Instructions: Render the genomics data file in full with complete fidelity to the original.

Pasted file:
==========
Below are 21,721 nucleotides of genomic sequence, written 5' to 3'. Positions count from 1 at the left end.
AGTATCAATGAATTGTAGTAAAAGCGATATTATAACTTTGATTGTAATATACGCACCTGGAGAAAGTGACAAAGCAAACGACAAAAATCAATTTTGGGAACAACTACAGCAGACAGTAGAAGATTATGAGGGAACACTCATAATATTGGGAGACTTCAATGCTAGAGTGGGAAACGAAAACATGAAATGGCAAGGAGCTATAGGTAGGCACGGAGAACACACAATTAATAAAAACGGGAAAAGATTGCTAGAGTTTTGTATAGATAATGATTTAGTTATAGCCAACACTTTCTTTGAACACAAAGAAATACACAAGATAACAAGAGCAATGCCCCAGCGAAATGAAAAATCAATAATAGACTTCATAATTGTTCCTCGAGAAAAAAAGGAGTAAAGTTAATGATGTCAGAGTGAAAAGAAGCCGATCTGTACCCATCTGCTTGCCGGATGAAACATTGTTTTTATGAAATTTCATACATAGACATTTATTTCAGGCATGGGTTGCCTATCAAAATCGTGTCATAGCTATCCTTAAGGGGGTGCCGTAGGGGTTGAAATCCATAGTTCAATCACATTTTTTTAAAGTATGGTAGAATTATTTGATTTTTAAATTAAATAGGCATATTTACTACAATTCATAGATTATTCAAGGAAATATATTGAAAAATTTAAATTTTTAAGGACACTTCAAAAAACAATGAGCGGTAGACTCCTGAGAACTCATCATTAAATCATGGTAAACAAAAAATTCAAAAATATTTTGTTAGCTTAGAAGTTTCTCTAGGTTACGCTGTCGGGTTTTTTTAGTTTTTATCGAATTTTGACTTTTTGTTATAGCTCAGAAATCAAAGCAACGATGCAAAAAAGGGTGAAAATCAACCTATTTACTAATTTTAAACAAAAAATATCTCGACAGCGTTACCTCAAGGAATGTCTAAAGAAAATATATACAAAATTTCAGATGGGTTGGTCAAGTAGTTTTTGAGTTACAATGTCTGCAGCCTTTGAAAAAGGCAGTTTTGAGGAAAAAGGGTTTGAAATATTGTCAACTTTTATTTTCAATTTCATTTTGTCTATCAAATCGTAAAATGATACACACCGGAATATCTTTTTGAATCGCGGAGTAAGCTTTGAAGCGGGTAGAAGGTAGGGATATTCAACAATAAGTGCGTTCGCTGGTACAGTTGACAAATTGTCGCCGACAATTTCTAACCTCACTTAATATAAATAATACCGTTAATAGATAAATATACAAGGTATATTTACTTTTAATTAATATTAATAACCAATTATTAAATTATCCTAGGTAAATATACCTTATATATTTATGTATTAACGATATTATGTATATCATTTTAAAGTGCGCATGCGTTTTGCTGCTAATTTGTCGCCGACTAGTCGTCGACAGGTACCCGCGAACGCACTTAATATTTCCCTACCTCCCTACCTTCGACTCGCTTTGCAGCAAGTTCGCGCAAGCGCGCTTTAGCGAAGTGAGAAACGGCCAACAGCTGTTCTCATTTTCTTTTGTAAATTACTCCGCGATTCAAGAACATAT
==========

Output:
Below are 21,721 nucleotides of genomic sequence, written 5' to 3'. Positions count from 1 at the left end.
AGTATCAATGAATTGTAGTAAAAGCGATATTATAACTTTGATTGTAATATACGCACCTGGAGAAAGTGACAAAGCAAACGACAAAAATCAATTTTGGGAACAACTACAGCAGACAGTAGAAGATTATGAGGGAACACTCATAATATTGGGAGACTTCAATGCTAGAGTGGGAAACGAAAACATGAAATGGCAAGGAGCTATAGGTAGGCACGGAGAACACACAATTAATAAAAACGGGAAAAGATTGCTAGAGTTTTGTATAGATAATGATTTAGTTATAGCCAACACTTTCTTTGAACACAAAGAAATACACAAGATAACAAGAGCAATGCCCCAGCGAAATGAAAAATCAATAATAGACTTCATAATTGTTCCTCGAGAAAAAAAGGAGTAAAGTTAATGATGTCAGAGTGAAAAGAAGCCGATCTGTACCCATCTGCTTGCCGGATGAAACATTGTTTTTATGAAATTTCATACATAGACATTTATTTCAGGCATGGGTTGCCTATCAAAATCGTGTCATAGCTATCCTTAAGGGGGTGCCGTAGGGGTTGAAATCCATAGTTCAATCACATTTTTTTAAAGTATGGTAGAATTATTTGATTTTTAAATTAAATAGGCATATTTACTACAATTCATAGATTATTCAAGGAAATATATTGAAAAATTTAAATTTTTAAGGACACTTCAAAAAACAATGAGCGGTAGACTCCTGAGAACTCATCATTAAATCATGGTAAACAAAAAATTCAAAAATATTTTGTTAGCTTAGAAGTTTCTCTAGGTTACGCTGTCGGGTTTTTTTAGTTTTTATCGAATTTTGACTTTTTGTTATAGCTCAGAAATCAAAGCAACGATGCAAAAAAGGGTGAAAATCAACCTATTTACTAATTTTAAACAAAAAATATCTCGACAGCGTTACCTCAAGGAATGTCTAAAGAAAATATATACAAAATTTCAGATGGGTTGGTCAAGTAGTTTTTGAGTTACAATGTCTGCAGCCTTTGAAAAAGGCAGTTTTGAGGAAAAAGGGTTTGAAATATTGTCAACTTTTATTTTCAATTTCATTTTGTCTATCAAATCGTAAAATGATACACACCGGAATATCTTTTTGAATCGCGGAGTAAGCTTTGAAGCGGGTAGAAGGTAGGGATATTCAACAATAAGTGCGTTCGCTGGTACAGTTGACAAATTGTCGCCGACAATTTCTAACCTCACTTAATATAAATAATACCGTTAATAGATAAATATACAAGGTATATTTACTTTTAATTAATATTAATAACCAATTATTAAATTATCCTAGGTAAATATACCTTATATATTTATGTATTAACGATATTATGTATATCATTTTAAAGTGCGCATGCGTTTTGCTGCTAATTTGTCGCCGACTAGTCGTCGACAGGTACCCGCGAACGCACTTAATATTTCCCTACCTCCCTACCTTCGACTCGCTTTGCAGCAAGTTCGCGCAAGCGCGCTTTAGCGAAGTGAGAAACGGCCAACAGCTGTTCTCATTTTCTTTTGTAAATTACTCCGCGATTCAAGAACATAT